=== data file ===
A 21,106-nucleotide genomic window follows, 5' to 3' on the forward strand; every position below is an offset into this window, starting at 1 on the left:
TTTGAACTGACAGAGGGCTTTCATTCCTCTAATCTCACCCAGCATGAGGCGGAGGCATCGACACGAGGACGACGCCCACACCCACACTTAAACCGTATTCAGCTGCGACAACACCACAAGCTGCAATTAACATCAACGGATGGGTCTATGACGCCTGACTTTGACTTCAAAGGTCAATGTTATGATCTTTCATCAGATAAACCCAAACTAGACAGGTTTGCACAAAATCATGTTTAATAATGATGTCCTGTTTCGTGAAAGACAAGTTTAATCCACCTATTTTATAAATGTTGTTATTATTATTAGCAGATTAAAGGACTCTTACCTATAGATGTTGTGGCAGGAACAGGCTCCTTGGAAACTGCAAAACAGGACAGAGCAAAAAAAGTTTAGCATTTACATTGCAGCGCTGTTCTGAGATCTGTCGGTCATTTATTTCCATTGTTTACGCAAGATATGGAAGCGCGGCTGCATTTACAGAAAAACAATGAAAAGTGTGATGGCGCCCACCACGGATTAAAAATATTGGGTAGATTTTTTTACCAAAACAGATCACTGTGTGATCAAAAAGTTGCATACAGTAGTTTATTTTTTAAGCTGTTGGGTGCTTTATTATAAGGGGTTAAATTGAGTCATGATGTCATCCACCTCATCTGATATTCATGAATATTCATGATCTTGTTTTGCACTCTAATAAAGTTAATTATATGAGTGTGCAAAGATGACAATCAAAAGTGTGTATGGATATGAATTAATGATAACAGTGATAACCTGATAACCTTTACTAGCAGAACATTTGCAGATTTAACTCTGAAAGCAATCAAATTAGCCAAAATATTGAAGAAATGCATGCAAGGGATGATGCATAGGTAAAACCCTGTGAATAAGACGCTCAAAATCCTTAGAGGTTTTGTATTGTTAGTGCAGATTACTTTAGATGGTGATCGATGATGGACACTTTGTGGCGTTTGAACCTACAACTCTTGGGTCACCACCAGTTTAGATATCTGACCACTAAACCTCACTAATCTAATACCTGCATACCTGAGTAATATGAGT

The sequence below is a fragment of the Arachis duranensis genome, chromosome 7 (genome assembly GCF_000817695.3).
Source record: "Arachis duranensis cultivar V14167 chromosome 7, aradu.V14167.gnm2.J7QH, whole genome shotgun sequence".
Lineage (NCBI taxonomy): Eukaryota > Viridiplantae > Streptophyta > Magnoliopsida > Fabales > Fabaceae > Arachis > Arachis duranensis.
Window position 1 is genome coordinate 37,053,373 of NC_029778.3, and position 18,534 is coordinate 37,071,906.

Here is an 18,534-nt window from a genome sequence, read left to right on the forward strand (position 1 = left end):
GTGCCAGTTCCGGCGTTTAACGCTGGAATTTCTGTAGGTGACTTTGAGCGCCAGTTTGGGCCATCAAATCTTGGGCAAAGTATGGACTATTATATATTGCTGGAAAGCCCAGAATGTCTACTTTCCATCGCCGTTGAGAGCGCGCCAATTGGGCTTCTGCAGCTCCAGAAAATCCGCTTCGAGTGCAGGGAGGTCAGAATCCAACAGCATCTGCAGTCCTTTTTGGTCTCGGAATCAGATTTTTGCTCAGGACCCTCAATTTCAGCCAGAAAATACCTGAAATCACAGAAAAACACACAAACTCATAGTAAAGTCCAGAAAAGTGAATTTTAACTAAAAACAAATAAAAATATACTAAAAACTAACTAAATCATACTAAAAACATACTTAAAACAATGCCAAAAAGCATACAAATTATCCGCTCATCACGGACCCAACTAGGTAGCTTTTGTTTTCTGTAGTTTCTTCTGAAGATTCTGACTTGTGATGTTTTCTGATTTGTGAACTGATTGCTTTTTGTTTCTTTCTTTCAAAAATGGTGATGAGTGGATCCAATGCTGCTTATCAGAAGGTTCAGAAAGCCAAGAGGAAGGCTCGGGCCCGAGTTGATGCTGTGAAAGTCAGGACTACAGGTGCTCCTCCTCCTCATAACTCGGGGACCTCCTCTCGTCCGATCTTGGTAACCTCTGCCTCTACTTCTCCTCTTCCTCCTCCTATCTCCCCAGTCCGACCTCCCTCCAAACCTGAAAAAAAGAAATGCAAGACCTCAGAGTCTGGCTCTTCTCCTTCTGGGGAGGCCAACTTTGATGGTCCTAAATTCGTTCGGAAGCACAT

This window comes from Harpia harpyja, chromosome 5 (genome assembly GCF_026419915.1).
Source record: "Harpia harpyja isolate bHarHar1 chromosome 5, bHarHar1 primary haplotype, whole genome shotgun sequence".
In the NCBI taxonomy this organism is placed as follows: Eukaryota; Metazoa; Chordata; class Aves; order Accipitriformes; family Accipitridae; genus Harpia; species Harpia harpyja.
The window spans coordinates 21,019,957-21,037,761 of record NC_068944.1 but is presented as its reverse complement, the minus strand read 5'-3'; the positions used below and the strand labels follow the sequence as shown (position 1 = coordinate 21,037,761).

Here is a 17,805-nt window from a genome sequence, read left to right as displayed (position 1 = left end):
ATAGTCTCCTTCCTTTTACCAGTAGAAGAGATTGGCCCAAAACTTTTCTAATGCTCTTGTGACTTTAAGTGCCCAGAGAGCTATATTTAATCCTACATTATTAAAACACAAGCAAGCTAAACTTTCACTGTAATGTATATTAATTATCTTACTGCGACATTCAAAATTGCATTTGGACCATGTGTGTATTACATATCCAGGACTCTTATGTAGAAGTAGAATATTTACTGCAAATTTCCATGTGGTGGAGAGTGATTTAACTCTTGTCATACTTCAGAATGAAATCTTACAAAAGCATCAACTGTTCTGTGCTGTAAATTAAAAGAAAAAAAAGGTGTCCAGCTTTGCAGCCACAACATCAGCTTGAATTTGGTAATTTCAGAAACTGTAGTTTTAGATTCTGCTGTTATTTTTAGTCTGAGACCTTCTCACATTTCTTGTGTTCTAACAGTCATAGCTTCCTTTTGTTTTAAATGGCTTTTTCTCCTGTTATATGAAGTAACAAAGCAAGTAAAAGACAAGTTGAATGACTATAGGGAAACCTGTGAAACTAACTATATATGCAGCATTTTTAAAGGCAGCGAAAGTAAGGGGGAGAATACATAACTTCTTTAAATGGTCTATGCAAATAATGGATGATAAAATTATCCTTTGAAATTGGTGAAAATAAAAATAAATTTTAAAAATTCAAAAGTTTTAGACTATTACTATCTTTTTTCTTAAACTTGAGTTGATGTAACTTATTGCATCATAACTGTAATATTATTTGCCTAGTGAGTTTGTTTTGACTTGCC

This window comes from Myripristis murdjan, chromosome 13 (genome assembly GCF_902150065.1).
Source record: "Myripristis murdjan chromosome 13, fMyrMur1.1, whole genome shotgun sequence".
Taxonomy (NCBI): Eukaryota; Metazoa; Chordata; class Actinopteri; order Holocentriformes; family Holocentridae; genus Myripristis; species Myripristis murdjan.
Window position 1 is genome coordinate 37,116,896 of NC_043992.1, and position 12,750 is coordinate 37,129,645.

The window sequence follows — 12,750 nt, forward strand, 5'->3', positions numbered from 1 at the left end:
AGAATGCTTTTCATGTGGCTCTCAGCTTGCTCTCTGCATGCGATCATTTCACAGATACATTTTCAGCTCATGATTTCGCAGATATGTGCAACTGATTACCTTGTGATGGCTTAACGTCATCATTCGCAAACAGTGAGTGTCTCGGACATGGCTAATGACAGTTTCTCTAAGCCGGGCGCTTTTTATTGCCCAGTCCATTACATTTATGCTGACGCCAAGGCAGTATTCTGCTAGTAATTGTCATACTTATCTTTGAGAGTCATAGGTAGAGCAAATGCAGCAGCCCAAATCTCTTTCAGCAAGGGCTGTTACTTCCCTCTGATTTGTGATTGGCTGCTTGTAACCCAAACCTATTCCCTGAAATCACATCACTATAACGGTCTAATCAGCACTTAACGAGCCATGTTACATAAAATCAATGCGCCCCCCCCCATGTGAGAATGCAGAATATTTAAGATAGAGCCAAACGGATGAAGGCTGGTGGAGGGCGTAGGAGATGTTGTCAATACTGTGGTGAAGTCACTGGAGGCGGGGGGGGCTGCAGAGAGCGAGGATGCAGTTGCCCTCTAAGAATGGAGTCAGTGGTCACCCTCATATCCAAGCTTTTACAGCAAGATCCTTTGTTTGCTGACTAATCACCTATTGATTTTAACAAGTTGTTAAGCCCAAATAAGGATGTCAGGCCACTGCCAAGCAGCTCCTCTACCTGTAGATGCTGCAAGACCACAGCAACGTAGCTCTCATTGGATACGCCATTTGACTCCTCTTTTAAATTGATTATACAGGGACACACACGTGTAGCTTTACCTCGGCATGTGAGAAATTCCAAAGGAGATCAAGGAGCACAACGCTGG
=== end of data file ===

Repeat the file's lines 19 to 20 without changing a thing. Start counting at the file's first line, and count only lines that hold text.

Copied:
The window sequence follows — 12,750 nt, forward strand, 5'->3', positions numbered from 1 at the left end:
AGAATGCTTTTCATGTGGCTCTCAGCTTGCTCTCTGCATGCGATCATTTCACAGATACATTTTCAGCTCATGATTTCGCAGATATGTGCAACTGATTACCTTGTGATGGCTTAACGTCATCATTCGCAAACAGTGAGTGTCTCGGACATGGCTAATGACAGTTTCTCTAAGCCGGGCGCTTTTTATTGCCCAGTCCATTACATTTATGCTGACGCCAAGGCAGTATTCTGCTAGTAATTGTCATACTTATCTTTGAGAGTCATAGGTAGAGCAAATGCAGCAGCCCAAATCTCTTTCAGCAAGGGCTGTTACTTCCCTCTGATTTGTGATTGGCTGCTTGTAACCCAAACCTATTCCCTGAAATCACATCACTATAACGGTCTAATCAGCACTTAACGAGCCATGTTACATAAAATCAATGCGCCCCCCCCCATGTGAGAATGCAGAATATTTAAGATAGAGCCAAACGGATGAAGGCTGGTGGAGGGCGTAGGAGATGTTGTCAATACTGTGGTGAAGTCACTGGAGGCGGGGGGGGCTGCAGAGAGCGAGGATGCAGTTGCCCTCTAAGAATGGAGTCAGTGGTCACCCTCATATCCAAGCTTTTACAGCAAGATCCTTTGTTTGCTGACTAATCACCTATTGATTTTAACAAGTTGTTAAGCCCAAATAAGGATGTCAGGCCACTGCCAAGCAGCTCCTCTACCTGTAGATGCTGCAAGACCACAGCAACGTAGCTCTCATTGGATACGCCATTTGACTCCTCTTTTAAATTGATTATACAGGGACACACACGTGTAGCTTTACCTCGGCATGTGAGAAATTCCAAAGGAGATCAAGGAGCACAACGCTGG